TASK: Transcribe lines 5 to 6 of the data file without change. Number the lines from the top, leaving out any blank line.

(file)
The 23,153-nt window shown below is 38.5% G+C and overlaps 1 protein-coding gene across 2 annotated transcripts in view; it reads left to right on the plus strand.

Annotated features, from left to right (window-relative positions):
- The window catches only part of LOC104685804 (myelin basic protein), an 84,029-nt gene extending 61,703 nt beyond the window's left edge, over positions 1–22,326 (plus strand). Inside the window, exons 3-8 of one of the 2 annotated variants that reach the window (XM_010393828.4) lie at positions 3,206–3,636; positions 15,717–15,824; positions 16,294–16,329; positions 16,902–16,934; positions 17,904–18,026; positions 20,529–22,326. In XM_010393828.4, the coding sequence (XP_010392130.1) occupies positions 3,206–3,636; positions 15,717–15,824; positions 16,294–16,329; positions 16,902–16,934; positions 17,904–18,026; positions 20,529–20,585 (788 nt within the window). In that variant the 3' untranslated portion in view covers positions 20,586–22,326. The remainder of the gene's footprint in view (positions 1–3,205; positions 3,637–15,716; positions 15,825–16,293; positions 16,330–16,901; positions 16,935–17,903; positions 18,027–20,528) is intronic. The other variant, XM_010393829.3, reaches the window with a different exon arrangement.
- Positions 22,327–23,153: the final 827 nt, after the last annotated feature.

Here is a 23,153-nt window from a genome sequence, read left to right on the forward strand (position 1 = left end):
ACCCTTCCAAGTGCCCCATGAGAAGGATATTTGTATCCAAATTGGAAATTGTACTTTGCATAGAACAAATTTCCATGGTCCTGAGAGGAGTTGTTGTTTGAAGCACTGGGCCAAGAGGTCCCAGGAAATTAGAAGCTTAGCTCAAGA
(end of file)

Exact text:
Here is a 23,153-nt window from a genome sequence, read left to right on the forward strand (position 1 = left end):
ACCCTTCCAAGTGCCCCATGAGAAGGATATTTGTATCCAAATTGGAAATTGTACTTTGCATAGAACAAATTTCCATGGTCCTGAGAGGAGTTGTTGTTTGAAGCACTGGGCCAAGAGGTCCCAGGAAATTAGAAGCTTAGCTCAAGA